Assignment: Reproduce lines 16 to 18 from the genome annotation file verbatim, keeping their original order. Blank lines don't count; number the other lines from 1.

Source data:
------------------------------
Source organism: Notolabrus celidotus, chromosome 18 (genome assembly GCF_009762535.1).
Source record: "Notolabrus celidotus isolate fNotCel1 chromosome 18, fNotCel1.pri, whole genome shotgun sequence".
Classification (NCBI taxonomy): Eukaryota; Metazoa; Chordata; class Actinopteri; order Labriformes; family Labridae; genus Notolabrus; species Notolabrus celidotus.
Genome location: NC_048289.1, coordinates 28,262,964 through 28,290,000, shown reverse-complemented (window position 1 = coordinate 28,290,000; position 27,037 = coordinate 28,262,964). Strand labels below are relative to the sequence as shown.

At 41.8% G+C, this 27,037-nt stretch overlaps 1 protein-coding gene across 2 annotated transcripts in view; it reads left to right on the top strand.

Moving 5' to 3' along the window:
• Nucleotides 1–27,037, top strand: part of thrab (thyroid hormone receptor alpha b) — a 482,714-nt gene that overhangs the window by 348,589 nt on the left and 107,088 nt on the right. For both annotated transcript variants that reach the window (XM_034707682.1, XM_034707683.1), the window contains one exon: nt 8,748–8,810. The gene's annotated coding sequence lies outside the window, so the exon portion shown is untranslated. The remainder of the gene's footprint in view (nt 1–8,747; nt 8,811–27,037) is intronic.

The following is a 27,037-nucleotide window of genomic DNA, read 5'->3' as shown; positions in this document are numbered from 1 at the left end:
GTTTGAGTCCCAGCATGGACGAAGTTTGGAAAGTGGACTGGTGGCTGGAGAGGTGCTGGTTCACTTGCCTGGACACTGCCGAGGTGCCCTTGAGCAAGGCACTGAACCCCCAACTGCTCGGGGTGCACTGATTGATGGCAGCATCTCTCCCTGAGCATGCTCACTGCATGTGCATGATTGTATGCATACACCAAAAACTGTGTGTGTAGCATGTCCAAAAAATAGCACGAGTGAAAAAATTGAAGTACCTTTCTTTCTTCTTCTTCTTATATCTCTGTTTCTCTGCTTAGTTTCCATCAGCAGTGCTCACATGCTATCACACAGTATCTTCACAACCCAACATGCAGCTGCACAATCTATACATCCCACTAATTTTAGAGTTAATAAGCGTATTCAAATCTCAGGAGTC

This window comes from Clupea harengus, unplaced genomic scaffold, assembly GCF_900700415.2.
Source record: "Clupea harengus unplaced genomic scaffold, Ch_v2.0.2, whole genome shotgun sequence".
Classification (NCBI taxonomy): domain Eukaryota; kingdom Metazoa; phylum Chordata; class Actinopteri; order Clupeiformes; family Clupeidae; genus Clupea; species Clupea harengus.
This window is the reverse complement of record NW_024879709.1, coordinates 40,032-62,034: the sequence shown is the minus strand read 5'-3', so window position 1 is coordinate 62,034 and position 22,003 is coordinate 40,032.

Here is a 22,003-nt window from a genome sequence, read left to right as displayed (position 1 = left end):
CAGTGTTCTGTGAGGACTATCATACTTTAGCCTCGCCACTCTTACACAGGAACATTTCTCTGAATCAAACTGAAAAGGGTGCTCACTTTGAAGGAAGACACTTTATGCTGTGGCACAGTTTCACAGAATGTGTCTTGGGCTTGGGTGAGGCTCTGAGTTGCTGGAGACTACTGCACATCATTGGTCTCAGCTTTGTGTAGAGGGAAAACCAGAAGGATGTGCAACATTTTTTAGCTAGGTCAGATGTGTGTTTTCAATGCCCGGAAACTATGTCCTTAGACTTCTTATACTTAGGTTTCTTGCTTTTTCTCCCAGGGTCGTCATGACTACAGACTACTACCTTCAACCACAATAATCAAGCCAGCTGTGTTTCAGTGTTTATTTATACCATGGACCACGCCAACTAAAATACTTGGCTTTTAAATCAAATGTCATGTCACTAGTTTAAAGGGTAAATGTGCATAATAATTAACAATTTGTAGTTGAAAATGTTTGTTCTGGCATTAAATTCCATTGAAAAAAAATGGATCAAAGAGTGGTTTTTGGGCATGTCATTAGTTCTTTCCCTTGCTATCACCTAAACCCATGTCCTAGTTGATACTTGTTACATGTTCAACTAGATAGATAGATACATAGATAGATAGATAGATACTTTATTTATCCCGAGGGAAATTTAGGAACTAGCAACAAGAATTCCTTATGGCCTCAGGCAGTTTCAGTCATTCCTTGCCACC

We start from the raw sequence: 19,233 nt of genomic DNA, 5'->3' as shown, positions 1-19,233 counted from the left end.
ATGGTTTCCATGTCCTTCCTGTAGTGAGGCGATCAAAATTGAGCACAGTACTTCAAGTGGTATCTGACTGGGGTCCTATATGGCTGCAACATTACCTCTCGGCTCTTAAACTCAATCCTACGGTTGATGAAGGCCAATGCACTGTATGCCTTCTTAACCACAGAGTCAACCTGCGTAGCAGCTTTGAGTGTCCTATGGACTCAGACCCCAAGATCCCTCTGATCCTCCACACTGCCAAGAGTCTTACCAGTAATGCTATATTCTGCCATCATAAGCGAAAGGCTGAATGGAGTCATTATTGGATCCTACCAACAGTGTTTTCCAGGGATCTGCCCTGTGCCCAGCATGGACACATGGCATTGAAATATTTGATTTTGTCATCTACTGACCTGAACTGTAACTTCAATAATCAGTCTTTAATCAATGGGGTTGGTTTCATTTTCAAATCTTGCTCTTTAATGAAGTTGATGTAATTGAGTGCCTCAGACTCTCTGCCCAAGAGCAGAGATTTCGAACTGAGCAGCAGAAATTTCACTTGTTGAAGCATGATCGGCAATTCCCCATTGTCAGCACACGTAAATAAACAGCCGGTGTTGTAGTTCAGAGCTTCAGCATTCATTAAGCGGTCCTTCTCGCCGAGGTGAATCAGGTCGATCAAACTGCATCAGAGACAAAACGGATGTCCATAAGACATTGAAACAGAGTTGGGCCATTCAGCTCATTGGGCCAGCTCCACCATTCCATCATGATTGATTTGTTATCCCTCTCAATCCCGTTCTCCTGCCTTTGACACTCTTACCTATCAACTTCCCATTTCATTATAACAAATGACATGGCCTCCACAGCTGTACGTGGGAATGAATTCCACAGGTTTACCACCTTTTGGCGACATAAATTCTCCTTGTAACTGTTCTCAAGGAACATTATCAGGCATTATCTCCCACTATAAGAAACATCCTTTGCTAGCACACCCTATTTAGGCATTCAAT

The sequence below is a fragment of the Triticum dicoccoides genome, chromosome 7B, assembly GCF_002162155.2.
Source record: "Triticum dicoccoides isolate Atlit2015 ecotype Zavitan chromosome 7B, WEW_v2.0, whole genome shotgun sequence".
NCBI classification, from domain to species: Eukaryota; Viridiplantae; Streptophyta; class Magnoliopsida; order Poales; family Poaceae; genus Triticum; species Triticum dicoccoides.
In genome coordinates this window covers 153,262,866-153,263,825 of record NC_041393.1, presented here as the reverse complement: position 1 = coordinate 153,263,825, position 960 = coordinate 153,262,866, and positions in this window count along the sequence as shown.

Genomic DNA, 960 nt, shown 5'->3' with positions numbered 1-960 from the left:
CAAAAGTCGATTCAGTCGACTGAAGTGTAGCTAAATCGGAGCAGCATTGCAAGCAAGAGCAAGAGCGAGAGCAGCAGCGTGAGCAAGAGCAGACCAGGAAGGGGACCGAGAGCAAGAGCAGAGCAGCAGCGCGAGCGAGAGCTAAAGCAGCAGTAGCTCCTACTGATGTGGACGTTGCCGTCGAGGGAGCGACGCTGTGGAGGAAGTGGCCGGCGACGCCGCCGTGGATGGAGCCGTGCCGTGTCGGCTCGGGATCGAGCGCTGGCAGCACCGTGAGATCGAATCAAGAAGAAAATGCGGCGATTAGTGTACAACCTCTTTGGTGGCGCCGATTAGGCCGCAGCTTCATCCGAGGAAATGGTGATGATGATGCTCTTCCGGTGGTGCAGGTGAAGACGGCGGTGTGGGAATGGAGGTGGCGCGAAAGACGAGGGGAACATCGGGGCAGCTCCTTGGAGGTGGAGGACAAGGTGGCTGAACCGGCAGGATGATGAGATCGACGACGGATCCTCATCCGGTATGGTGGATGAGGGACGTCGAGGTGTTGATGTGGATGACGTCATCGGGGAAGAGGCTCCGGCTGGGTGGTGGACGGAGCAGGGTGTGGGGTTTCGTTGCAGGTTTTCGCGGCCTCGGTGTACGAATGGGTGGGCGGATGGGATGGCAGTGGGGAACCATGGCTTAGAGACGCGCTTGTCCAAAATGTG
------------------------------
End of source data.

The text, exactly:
We start from the raw sequence: 19,233 nt of genomic DNA, 5'->3' as shown, positions 1-19,233 counted from the left end.
ATGGTTTCCATGTCCTTCCTGTAGTGAGGCGATCAAAATTGAGCACAGTACTTCAAGTGGTATCTGACTGGGGTCCTATATGGCTGCAACATTACCTCTCGGCTCTTAAACTCAATCCTACGGTTGATGAAGGCCAATGCACTGTATGCCTTCTTAACCACAGAGTCAACCTGCGTAGCAGCTTTGAGTGTCCTATGGACTCAGACCCCAAGATCCCTCTGATCCTCCACACTGCCAAGAGTCTTACCAGTAATGCTATATTCTGCCATCATAAGCGAAAGGCTGAATGGAGTCATTATTGGATCCTACCAACAGTGTTTTCCAGGGATCTGCCCTGTGCCCAGCATGGACACATGGCATTGAAATATTTGATTTTGTCATCTACTGACCTGAACTGTAACTTCAATAATCAGTCTTTAATCAATGGGGTTGGTTTCATTTTCAAATCTTGCTCTTTAATGAAGTTGATGTAATTGAGTGCCTCAGACTCTCTGCCCAAGAGCAGAGATTTCGAACTGAGCAGCAGAAATTTCACTTGTTGAAGCATGATCGGCAATTCCCCATTGTCAGCACACGTAAATAAACAGCCGGTGTTGTAGTTCAGAGCTTCAGCATTCATTAAGCGGTCCTTCTCGCCGAGGTGAATCAGGTCGATCAAACTGCATCAGAGACAAAACGGATGTCCATAAGACATTGAAACAGAGTTGGGCCATTCAGCTCATTGGGCCAGCTCCACCATTCCATCATGATTGATTTGTTATCCCTCTCAATCCCGTTCTCCTGCCTTTGACACTCTTACCTATCAACTTCCCATTTCATTATAACAAATGACATGGCCTCCACAGCTGTACGTGGGAATGAATTCCACAGGTTTACCACCTTTTGGCGACATAAATTCTCCTTGTAACTGTTCTCAAGGAACATTATCAGGCATTATCTCCCACTATAAGAAACATCCTTTGCTAGCACACCCTATTTAGGCATTCAAT

The sequence below is a fragment of the Triticum dicoccoides genome, chromosome 7B, assembly GCF_002162155.2.